visit to Woolton in the early 1970s (over a decade since he had lived
in the city) to point out places in the suburb that he remembered from
his childhood to Yoko Ono. Moving to New York for good in 1972, Lennon
seemingly felt the need to revisit his birthplace prior to the move, a
reflection on how important his formative years in Liverpool had been
Nerve talks to David Lewis, author
and photographer of The Beatles: Liverpool
What inspired you to create the book?
In a way the book is a response to one sentence in Hunter Davies’
book The Beatles (the band’s
only official biography) which originally came out in 1968. One of the
early chapters ends with the line ‘Liverpool was now where they
had come from’, which stayed with me when I first read the book.
It seemed to be critical of the city in some way, and also suggested that
there was no going back to Liverpool once the four lads became The Beatles.
But it also seemed to suggest that they were leaving the city behind,
that you can get rid of a home town simply by moving away from it, and
also that the city had played its part in their story and should leave
the stage quietly.
I grew up in Liverpool in the 1960s and 1970s and the city was full of
Beatles stories and places – everyone knew the places and the people
but nothing was made of it. I thought even then that the city was a big
part of the band and their stories, and that there was a lot more here
than the famous places – the Cavern, their old homes and schools
and so on. And living on Newcastle Road in the early 1990s I would see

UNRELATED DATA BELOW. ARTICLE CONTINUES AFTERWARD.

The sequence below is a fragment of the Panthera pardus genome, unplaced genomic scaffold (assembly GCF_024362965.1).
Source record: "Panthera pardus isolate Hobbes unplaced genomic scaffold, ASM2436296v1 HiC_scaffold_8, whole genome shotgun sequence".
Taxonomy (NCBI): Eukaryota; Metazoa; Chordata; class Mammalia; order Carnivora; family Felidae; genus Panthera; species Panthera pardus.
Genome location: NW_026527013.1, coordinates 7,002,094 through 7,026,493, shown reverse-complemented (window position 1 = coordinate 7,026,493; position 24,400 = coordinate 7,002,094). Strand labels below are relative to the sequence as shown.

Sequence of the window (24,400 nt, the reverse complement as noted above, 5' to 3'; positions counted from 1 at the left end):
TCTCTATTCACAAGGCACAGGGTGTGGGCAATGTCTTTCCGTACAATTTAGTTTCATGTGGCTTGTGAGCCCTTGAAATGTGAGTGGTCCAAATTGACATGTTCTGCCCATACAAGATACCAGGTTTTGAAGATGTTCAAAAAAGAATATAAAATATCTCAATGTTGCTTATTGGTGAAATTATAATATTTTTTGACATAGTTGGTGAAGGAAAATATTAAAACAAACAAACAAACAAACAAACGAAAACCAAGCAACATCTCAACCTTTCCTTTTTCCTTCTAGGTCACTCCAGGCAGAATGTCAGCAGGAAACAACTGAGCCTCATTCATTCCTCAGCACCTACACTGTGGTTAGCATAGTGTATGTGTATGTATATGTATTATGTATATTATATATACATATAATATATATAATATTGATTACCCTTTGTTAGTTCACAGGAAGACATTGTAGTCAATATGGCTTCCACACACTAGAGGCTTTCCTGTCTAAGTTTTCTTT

Beatles fans and even have them knocking on the door, looking for Number
9, where John Lennon’s mother’s family lived - and this reinforced
the sense of hidden history and buried stories, in a way.
So it’s a book I have always wanted to write – and then in
the summer of 2009 I realised that John would have been seventy in 2010,
and so would Stu Sutcliffe, and Ringo was going to be seventy in July
2010, and then Nowhere Boy came out,
and the time seemed right to put some ideas together and approach publishers.
We talked briefly about conserving old
buildings (especially houses) in the city, is this another passion of
Yes, definitely. I love walking urban landscapes and documenting change
and what survives from before. One of my devices for writing is to walk
the landscape first, so for my Liverpool books and exhibitions I have
walked across the city many times, either alone or with other writers,
artists, photographers. My first book was The
Churches of Liverpool and that grew out of realising how vulnerable
many of the city’s landmark buildings are, how easily we lose them.
I see Liverpool – the older city - as basically a Victorian landscape
with modern areas around it and I think we should keep as much of the
old city as possible, adapting it to modern needs. Ringo’s old home
Madryn Street off High Park Street is one of the six or eight ‘Welsh
streets' of small terraced houses which are earmarked for demolition,
then reprieved, and then put down for clearance again.
When I walked them these streets were empty and deserted. I think it would
be far better to renovate these houses – and they’re not that
small, Ringo remembered three bedrooms – and rent them to young
single people or young families, or make six or eight houses together
into a sheltered housing scheme for pensioners. We should make a virtue
out of not owning cars in these streets, rather than demolish them for
what are basically ugly copies of 1970s suburban houses with car ports
and hanging baskets. Cities have to move forward and I’m not saying
‘keep the slums’ but the Victorian city has character and
dignity, and too much of this has been lost in Liverpool.
How important was it to chronicle Liverpool
as The Beatles remember it?
One of the aims of the book was to uncover what is left of the 1950s city
they knew, which in turn was often the city built in the 1920s or 1930s,
or even the Victorian city. I wanted to get across the idea that they
didn’t just come out of nowhere, that they had family stories and
landscape stories that rooted them in the city, the way we all have –
local parks, local shops, bus routes, grandparents’ houses, the
places that were important to them. They often turned out to be immigrant
stories as well, which rooted them still more in Liverpool culture.